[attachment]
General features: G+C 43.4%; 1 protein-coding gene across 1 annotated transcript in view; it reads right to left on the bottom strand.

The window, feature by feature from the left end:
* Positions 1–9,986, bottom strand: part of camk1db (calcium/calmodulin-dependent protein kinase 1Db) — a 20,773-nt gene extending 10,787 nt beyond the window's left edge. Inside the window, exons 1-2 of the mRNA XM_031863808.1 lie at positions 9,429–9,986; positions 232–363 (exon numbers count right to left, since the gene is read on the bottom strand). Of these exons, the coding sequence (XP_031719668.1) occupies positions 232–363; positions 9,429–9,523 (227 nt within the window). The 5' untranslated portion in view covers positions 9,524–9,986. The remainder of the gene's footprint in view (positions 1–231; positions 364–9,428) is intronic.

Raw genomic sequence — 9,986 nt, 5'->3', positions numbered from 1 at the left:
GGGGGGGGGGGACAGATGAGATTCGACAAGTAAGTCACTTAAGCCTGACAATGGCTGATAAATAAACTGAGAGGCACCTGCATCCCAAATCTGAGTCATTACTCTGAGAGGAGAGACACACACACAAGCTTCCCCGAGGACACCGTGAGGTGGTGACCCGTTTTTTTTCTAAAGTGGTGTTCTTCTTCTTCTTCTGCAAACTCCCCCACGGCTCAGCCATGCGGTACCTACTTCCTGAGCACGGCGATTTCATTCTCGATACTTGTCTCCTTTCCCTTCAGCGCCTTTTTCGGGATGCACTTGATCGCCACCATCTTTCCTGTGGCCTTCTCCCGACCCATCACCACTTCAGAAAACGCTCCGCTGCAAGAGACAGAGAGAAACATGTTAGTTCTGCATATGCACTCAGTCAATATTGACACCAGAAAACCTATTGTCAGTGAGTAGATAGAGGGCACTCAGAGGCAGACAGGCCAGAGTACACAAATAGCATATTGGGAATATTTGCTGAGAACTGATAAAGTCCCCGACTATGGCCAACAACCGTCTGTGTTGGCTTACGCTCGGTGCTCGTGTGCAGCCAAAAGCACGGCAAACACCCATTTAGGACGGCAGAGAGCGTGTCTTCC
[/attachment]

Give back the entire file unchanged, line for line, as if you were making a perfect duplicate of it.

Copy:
General features: G+C 43.4%; 1 protein-coding gene across 1 annotated transcript in view; it reads right to left on the bottom strand.

The window, feature by feature from the left end:
* Positions 1–9,986, bottom strand: part of camk1db (calcium/calmodulin-dependent protein kinase 1Db) — a 20,773-nt gene extending 10,787 nt beyond the window's left edge. Inside the window, exons 1-2 of the mRNA XM_031863808.1 lie at positions 9,429–9,986; positions 232–363 (exon numbers count right to left, since the gene is read on the bottom strand). Of these exons, the coding sequence (XP_031719668.1) occupies positions 232–363; positions 9,429–9,523 (227 nt within the window). The 5' untranslated portion in view covers positions 9,524–9,986. The remainder of the gene's footprint in view (positions 1–231; positions 364–9,428) is intronic.

Raw genomic sequence — 9,986 nt, 5'->3', positions numbered from 1 at the left:
GGGGGGGGGGGACAGATGAGATTCGACAAGTAAGTCACTTAAGCCTGACAATGGCTGATAAATAAACTGAGAGGCACCTGCATCCCAAATCTGAGTCATTACTCTGAGAGGAGAGACACACACACAAGCTTCCCCGAGGACACCGTGAGGTGGTGACCCGTTTTTTTTCTAAAGTGGTGTTCTTCTTCTTCTTCTGCAAACTCCCCCACGGCTCAGCCATGCGGTACCTACTTCCTGAGCACGGCGATTTCATTCTCGATACTTGTCTCCTTTCCCTTCAGCGCCTTTTTCGGGATGCACTTGATCGCCACCATCTTTCCTGTGGCCTTCTCCCGACCCATCACCACTTCAGAAAACGCTCCGCTGCAAGAGACAGAGAGAAACATGTTAGTTCTGCATATGCACTCAGTCAATATTGACACCAGAAAACCTATTGTCAGTGAGTAGATAGAGGGCACTCAGAGGCAGACAGGCCAGAGTACACAAATAGCATATTGGGAATATTTGCTGAGAACTGATAAAGTCCCCGACTATGGCCAACAACCGTCTGTGTTGGCTTACGCTCGGTGCTCGTGTGCAGCCAAAAGCACGGCAAACACCCATTTAGGACGGCAGAGAGCGTGTCTTCC